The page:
Primary Purpose of a Medical Record

Are we losing sight of the primary purpose of a patient medical record, which is to support patient care?

The primary purpose of a medical record is for supporting patient care.

Narrative notes serve several purposes by helping physicians and other caregivers:

  1. Decide upon the appropriate course of care and provide rationale
  2. Create context for a patient’s story, and make one patient memorable from the next
  3. Provide continuity of care over time and among clinicians
  4. Communicate with referring and consulting colleagues

The most important part of the medical record is the physician’s narrative note, which documents the thought process for why a course of treatment is decided upon after each patient encounter.  Narrative notes also provide a useful summary of the other information contained in a medical record, such as the results of  labs, imaging and other diagnostic tests.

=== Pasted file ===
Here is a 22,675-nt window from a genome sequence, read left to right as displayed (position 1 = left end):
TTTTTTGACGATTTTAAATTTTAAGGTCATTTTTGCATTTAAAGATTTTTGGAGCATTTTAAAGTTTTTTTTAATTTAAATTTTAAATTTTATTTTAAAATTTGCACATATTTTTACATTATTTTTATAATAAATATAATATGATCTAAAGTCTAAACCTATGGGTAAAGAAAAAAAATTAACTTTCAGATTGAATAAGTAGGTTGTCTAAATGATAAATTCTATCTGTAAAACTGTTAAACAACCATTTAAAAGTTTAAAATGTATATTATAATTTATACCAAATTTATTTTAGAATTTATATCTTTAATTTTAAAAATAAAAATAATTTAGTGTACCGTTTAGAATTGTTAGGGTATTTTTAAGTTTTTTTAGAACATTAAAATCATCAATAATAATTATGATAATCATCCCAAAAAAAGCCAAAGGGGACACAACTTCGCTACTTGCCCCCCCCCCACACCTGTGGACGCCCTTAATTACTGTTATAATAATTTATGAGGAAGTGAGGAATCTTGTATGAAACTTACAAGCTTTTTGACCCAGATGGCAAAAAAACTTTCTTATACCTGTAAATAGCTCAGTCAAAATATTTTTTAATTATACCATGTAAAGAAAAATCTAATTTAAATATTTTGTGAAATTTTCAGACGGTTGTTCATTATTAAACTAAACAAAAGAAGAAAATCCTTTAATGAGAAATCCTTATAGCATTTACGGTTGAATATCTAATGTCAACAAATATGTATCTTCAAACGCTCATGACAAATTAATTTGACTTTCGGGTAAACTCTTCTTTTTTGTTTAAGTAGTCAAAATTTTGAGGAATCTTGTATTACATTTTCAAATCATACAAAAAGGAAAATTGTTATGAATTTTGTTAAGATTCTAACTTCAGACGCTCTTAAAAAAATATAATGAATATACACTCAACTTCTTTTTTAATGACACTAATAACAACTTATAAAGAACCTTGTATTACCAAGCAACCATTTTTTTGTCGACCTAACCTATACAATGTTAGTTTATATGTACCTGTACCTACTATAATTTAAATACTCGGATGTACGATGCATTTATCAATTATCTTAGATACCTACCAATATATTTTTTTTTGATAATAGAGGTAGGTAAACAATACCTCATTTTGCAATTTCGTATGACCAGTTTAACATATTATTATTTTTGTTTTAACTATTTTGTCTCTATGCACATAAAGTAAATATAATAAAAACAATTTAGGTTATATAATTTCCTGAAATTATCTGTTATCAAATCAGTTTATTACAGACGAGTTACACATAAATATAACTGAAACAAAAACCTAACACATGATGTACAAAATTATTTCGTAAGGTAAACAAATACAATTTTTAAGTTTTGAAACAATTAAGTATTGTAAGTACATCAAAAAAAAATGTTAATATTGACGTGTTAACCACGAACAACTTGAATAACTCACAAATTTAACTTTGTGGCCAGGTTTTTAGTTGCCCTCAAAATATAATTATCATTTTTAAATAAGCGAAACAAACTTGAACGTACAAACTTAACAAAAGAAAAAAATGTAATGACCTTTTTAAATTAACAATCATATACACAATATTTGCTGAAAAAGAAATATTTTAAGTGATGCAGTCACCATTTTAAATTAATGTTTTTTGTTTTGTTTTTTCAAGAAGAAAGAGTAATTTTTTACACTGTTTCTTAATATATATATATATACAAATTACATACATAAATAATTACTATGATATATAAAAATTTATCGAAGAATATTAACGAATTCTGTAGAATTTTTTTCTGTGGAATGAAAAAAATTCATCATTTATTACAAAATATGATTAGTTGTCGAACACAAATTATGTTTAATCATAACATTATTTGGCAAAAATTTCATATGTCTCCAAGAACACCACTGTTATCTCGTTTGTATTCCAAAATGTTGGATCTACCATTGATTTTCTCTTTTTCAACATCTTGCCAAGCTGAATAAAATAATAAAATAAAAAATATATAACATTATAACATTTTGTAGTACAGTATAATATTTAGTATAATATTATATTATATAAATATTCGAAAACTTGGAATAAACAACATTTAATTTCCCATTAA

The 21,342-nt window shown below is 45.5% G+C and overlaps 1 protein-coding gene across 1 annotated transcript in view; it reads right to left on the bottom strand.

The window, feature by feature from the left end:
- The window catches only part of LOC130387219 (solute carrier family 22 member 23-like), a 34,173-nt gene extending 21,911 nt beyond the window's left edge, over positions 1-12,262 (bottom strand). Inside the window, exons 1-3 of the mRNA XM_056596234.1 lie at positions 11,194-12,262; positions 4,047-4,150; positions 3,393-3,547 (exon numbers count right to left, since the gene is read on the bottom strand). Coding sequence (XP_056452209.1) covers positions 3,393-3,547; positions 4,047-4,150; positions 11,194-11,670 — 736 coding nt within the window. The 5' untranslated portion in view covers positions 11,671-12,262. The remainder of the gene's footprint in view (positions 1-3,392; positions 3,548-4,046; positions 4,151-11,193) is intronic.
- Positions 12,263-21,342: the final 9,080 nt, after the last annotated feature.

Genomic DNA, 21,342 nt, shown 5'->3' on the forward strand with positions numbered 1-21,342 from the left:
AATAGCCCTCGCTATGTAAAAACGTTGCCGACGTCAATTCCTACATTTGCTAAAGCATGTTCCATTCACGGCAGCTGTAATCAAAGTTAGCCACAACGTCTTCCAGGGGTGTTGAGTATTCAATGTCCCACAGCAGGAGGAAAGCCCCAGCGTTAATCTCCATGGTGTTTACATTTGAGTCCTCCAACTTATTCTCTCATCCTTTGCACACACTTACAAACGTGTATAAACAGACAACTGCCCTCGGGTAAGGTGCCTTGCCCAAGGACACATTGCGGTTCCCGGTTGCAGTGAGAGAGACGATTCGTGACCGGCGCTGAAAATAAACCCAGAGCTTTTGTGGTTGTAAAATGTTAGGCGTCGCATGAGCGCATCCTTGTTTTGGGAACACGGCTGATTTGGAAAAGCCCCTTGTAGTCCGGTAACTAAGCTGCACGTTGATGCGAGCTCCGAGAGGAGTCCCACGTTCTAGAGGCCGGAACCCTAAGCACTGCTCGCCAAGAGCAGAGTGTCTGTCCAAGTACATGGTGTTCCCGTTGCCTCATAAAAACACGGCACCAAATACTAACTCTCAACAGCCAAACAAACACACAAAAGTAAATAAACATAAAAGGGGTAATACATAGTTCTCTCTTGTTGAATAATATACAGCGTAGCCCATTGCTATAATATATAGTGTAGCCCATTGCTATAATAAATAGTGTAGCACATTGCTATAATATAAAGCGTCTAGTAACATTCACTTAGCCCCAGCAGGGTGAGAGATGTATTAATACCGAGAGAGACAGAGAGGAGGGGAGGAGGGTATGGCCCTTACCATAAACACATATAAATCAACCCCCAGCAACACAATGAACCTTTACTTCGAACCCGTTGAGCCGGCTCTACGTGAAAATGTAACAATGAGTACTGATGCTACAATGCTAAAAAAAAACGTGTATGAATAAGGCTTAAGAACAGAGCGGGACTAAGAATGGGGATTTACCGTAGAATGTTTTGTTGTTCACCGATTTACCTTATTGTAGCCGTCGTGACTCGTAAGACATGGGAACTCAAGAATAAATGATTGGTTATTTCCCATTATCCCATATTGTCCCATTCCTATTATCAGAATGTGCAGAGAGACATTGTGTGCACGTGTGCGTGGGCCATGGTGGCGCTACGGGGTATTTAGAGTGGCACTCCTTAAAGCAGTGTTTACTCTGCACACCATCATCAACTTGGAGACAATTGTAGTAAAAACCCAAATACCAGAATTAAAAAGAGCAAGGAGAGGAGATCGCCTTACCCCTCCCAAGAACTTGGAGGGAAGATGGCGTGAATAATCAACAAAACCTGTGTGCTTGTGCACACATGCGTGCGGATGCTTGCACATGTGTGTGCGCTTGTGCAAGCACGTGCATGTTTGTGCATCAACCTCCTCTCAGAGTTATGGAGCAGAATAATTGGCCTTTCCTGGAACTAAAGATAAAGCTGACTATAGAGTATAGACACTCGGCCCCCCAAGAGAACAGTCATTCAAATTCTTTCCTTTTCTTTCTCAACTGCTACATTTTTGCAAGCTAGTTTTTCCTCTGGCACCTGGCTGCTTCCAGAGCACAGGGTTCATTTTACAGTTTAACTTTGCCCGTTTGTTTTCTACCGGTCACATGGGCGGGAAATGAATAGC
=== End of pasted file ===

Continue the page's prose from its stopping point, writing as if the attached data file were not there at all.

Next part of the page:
Over time, the medical record has been commandeered for other purposes, most notably as a legal record of care provided and as the basis for insurance billing and payment.

Although clinical documentation plays a central role in EHRs and occupies a substantial proportion of physicians’ time, documentation practices have largely been dictated by billing and legal requirements. Yet the primary role of documentation should be to clearly describe and communicate what is going on with the patient.
Gordon Schiff, MD & David Bates, MD  -- NEJM 25 Mar 2010

The paper medical record has been able to maintain its integrity as a patient care document while accommodating billing and legal requirements.  However, as we move to electronic medical records, are we losing sight of its primary purpose?





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